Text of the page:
THE BOX TURTLES.
This turtle is fitted with a complete suit of armor, into which it can withdraw and become practically immune from harm. It is not an aquatic reptile, its food consisting principally of vegetation. It is fond of berries and is found most abundantly in grassy thickets. It lives many years. At the approach of winter it burrows into the ground.
[Illustration: BOX TURTLE.]
The Tortoises live only on the land. The Gopher Tortoise is found from South Carolina to Florida, and west as far as Texas. It feeds on vegetation. It inhabits principally the dry and sandy places and makes long burrows into which it retires from the hot midday sun. The eggs of this tortoise are buried in the sand and are hatched by the sun's rays Agassiz's Tortoise, or the Desert Tortoise, is distributed over the deserts of Arizona and southern California.
THE SOFT-SHELLED TURTLES.
The shells of these turtles are soft and the head has the distinguishing characteristic of a pointed nose. They are aquatic and are much like the snapping turtles in habit. Large specimens can do damage with their sharp jaws. They are popularly known as "flap jack turtles," and they do not look unlike large pancakes. They are vicious and can make severe wounds or injuries. Their food is the same as that of the snapping turtles; in fact, they have so many points in common that they are often called "soft-shelled snapping turtles."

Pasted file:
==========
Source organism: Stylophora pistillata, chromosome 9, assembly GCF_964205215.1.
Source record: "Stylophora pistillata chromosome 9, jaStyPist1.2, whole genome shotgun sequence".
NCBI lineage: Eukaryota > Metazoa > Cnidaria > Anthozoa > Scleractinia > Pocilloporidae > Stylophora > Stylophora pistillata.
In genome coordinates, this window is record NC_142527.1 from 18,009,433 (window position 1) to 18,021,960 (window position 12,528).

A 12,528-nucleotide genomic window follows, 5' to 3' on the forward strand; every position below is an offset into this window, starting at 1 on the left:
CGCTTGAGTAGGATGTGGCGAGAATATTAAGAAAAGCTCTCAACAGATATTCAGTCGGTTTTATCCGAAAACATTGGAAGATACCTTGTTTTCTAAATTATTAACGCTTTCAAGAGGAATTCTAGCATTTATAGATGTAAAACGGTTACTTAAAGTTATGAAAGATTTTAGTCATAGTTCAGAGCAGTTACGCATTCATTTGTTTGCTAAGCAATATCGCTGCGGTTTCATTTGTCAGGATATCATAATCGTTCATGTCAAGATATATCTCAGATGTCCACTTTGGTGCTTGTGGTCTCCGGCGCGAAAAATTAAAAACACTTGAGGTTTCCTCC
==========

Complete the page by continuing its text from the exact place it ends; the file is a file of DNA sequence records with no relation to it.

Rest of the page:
THE CROCODILES AND ALLIGATORS
THE CROCODILIA OR THE CROCODILES AND ALLIGATORS.
The Crocodiles and Alligators belong to that order of reptiles known as Crocodilia. The Alligator's head is broad and blunt; the Crocodile's is narrow and sharp.
The Alligators are distributed over the low and swampy ground from North Carolina southward, but are becoming rare almost to the point of extinction. Their skin is valued and their eggs are sought as food so that they are annually becoming rarer. They are afraid of man, but if cornered will fight. Their jaws are large, powerful and provided with strong teeth, capable of inflicting serious injury. They feed on fish, animals and birds. Alligators make a "bellowing" sound. The Crocodile is livelier and more pugnacious than the Alligator, but there are no "man-eating" Crocodiles in the United States.